Image from TERRA
Mon, 23 Mar 2020 09:20 EDT

Agricultural fires, most likely, cropping up in Cuba in March 2020.

Image from TERRA
Tue, 10 Mar 2020 16:51 EDT

A NASA study has found a link between climate change effects on the productivity of grasslands and the growing number of bison in Yellowstone National Park. The data, which came from two NASA Earth science satellites, shows daily vegetation growth for the past 20 years and can be used to help forecast the movements of bison, aiding conservation eff

Image from TERRA
Mon, 03 Feb 2020 10:23 EST

Australia has already been in a fiery situation for months so another fire starting in the Canberra region and spreading so quickly is nothing short of a tragedy for this country.

Category: News and Events

News and Events

In order to improve the accuracy of data and gain insights that would be difficult to achieve with one instrument alone, researchers have started combining data from Terra’s five instruments: ASTER, CERES, MISR, MODIS, and MOPITT. The result, Terra Fusion, a new dataset and toolkit. Read more https://earthdata.nasa.gov/learn/articles/tools-and-technology-articles/introducing-terra-fusion

Dr. Kurt Thome, Terra Project Scientist was featured in a Data Chat – short, informal discussions with scientists, managers, and members of NASA’s diverse data-user community. Thome provides personal insights into how Terra data are being used around the world, along with a glimpse into how these data, products, and services may be used in the future. Read more https://earthdata.nasa.gov/learn/data-chat/data-chat-dr-kurt-thome.

What do you get when you have an Earth observing satellite mission that collects science-quality data from five instruments for more than 20 years? You get groundbreaking science, more than 20,000 peer-reviewed publications, and a critical understanding of how our planet works. In other words, you get NASA’s Terra mission. Read about how the instruments aboard NASA’s flagship Earth observing mission are compiling a monumental climate data record and what this means for you in “Terra: Five Instruments—One Monumental Data Record,” now available on NASA’s Earthdata website.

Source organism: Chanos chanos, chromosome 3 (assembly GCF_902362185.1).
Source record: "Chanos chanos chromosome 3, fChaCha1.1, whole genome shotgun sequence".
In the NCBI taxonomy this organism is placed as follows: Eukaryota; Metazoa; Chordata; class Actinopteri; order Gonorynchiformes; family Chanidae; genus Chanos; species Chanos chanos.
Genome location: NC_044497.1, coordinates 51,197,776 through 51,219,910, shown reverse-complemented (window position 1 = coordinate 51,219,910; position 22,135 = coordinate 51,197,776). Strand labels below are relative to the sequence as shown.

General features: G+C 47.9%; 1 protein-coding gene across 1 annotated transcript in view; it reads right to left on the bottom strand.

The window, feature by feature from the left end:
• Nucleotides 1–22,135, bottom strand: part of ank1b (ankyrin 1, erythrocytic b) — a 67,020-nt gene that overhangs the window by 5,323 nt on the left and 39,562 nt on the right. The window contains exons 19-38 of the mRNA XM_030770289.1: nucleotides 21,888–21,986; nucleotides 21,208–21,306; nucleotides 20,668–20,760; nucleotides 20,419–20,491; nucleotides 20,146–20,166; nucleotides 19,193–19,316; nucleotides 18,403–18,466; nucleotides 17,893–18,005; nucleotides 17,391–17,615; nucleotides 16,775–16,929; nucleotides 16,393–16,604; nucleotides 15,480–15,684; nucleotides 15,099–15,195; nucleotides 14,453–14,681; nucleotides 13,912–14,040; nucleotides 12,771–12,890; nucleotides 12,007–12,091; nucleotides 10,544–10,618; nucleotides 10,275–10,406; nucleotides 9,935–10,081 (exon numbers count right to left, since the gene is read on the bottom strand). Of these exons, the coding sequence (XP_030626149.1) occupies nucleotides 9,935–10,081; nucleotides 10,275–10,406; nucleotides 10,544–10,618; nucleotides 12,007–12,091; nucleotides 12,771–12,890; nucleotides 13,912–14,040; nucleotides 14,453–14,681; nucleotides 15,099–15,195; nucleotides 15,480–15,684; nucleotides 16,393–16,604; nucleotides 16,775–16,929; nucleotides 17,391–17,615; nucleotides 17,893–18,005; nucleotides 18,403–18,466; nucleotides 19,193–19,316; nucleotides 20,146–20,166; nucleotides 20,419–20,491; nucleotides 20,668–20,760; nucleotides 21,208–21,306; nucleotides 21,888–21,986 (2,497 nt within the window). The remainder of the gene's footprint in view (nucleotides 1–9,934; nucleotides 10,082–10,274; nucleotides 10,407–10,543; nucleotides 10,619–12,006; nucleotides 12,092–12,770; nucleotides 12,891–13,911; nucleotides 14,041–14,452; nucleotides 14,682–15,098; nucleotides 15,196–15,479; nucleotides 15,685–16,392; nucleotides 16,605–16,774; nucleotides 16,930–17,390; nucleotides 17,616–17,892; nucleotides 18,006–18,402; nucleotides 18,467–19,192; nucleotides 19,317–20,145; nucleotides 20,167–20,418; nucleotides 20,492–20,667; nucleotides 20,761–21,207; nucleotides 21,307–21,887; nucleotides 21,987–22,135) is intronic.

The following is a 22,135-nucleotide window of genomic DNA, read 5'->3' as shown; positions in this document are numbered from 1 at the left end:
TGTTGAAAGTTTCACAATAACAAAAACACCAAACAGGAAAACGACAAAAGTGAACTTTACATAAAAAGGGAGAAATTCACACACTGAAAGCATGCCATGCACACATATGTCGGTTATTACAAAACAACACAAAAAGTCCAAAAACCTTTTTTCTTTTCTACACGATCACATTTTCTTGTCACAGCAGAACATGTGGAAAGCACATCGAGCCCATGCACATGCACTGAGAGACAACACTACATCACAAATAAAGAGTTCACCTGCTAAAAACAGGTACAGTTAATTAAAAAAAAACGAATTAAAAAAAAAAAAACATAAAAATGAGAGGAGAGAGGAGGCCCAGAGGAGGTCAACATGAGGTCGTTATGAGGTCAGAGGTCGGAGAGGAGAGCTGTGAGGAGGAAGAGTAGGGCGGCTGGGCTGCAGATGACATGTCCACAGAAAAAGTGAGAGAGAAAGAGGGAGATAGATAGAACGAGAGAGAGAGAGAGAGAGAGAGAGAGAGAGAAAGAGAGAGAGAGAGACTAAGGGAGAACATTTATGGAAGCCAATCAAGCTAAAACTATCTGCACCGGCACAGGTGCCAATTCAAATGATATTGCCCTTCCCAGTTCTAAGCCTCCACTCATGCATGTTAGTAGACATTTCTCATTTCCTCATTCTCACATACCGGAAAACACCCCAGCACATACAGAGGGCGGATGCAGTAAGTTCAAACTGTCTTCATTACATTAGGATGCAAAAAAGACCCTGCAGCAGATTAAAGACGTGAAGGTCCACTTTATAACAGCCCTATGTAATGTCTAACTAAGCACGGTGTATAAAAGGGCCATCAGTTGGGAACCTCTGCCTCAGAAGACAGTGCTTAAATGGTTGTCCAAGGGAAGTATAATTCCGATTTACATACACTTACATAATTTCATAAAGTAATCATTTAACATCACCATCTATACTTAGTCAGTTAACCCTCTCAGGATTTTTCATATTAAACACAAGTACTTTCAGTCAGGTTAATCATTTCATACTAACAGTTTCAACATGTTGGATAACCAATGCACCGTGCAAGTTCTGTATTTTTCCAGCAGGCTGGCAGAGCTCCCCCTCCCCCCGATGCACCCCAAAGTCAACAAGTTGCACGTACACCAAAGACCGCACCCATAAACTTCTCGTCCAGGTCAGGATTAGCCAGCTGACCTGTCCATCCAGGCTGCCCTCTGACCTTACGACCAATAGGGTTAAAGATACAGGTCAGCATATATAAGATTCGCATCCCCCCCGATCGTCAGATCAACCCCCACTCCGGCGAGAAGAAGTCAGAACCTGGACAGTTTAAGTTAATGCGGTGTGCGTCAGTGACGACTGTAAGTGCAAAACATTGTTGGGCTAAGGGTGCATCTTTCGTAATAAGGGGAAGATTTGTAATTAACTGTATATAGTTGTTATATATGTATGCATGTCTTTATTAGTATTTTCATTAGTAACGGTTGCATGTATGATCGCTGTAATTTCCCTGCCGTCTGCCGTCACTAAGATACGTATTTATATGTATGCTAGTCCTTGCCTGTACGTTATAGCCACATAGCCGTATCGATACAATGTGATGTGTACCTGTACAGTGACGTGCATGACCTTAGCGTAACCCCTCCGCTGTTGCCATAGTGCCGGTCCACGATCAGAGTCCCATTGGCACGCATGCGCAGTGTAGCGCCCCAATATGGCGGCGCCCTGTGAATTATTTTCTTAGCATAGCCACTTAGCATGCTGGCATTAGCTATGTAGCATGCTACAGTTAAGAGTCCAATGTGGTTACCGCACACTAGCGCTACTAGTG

Terra’s MODIS and MISR instruments were featured in an article in AGU’s eos.org, titled, A Global Perspective on Wildfires. The article, written by Ralph Kahn, highlights how twenty years of satellite data are used in wildfire management.

“Remote sensing instruments are relatively blunt objects for characterizing wildfires and their impacts, compared with traditional in situ monitoring. However, they offer the advantage of providing frequent, broad coverage at minimal incremental cost and at no risk to observers. Over the past 20 years, the research community has developed tools and techniques to capture key aspects of fire behavior and impacts, with data from spaceborne instruments such as the Moderate Resolution Imaging Spectroradiometers (MODIS) aboard NASA’s Terra and Aqua satellites and the Multiangle Imaging Spectroradiometer (MISR) aboard Terra. This article reviews selected contributions that satellite instruments are making to advance our understanding and monitoring of, as well as our responses to, wildfires globally.”

-Ralph Kahn, A Global Perspective on Wildfires

NASA’s The Earth Observer’s November-December Issue highlighted Terra and the accomplishments of the team of scientists and engineers who contribute to Terra’s twenty years of valuable scientific data collection.

The Terra team was recognized as the recipient fo the 2019 Pecora Group Award.

Terra’s contributions to how we view our entire planet, affectionately called the Blue Marble, were recognized as part of the Blue Marble story.

Additionally, NASA’s Earth Observatory, known for being a major source to the public of images, stories, and discoveries about the environment, Earth systems, and climate that emerge from NASA research, was featured for their twenty years of operation. NASA’s Earth Observatory website was born out of Terra’s education and outreach initiative during launch.

Read about Terra and twenty years of Earth systems satellite science in their November-December issue:

https://eospso.nasa.gov/sites/default/files/eo_pdfs/Nov_Dec_2019_color_508.pdf